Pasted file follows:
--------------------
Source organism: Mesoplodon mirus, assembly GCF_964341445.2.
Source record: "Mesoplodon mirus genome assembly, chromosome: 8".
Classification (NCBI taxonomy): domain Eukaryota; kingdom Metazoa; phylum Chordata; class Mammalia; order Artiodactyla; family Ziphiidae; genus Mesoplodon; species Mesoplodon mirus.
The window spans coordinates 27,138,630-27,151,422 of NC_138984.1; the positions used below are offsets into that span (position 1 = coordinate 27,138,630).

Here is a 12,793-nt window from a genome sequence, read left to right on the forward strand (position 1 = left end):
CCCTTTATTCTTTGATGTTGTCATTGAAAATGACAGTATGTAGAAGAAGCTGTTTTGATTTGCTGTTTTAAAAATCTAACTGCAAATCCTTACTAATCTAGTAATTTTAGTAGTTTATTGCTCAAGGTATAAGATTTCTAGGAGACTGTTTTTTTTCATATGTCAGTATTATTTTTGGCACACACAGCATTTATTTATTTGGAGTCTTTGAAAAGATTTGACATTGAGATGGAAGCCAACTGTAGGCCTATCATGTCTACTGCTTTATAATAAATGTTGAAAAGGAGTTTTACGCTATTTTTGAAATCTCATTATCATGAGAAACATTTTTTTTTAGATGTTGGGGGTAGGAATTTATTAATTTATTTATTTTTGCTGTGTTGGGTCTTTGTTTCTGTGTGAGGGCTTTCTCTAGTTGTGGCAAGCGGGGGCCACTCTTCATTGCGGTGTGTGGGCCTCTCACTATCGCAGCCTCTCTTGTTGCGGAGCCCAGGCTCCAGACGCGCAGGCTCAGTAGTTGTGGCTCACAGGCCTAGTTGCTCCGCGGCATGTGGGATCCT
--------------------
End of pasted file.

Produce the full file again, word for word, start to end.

Source organism: Mesoplodon mirus, assembly GCF_964341445.2.
Source record: "Mesoplodon mirus genome assembly, chromosome: 8".
Classification (NCBI taxonomy): domain Eukaryota; kingdom Metazoa; phylum Chordata; class Mammalia; order Artiodactyla; family Ziphiidae; genus Mesoplodon; species Mesoplodon mirus.
The window spans coordinates 27,138,630-27,151,422 of NC_138984.1; the positions used below are offsets into that span (position 1 = coordinate 27,138,630).

Here is a 12,793-nt window from a genome sequence, read left to right on the forward strand (position 1 = left end):
CCCTTTATTCTTTGATGTTGTCATTGAAAATGACAGTATGTAGAAGAAGCTGTTTTGATTTGCTGTTTTAAAAATCTAACTGCAAATCCTTACTAATCTAGTAATTTTAGTAGTTTATTGCTCAAGGTATAAGATTTCTAGGAGACTGTTTTTTTTCATATGTCAGTATTATTTTTGGCACACACAGCATTTATTTATTTGGAGTCTTTGAAAAGATTTGACATTGAGATGGAAGCCAACTGTAGGCCTATCATGTCTACTGCTTTATAATAAATGTTGAAAAGGAGTTTTACGCTATTTTTGAAATCTCATTATCATGAGAAACATTTTTTTTTAGATGTTGGGGGTAGGAATTTATTAATTTATTTATTTTTGCTGTGTTGGGTCTTTGTTTCTGTGTGAGGGCTTTCTCTAGTTGTGGCAAGCGGGGGCCACTCTTCATTGCGGTGTGTGGGCCTCTCACTATCGCAGCCTCTCTTGTTGCGGAGCCCAGGCTCCAGACGCGCAGGCTCAGTAGTTGTGGCTCACAGGCCTAGTTGCTCCGCGGCATGTGGGATCCT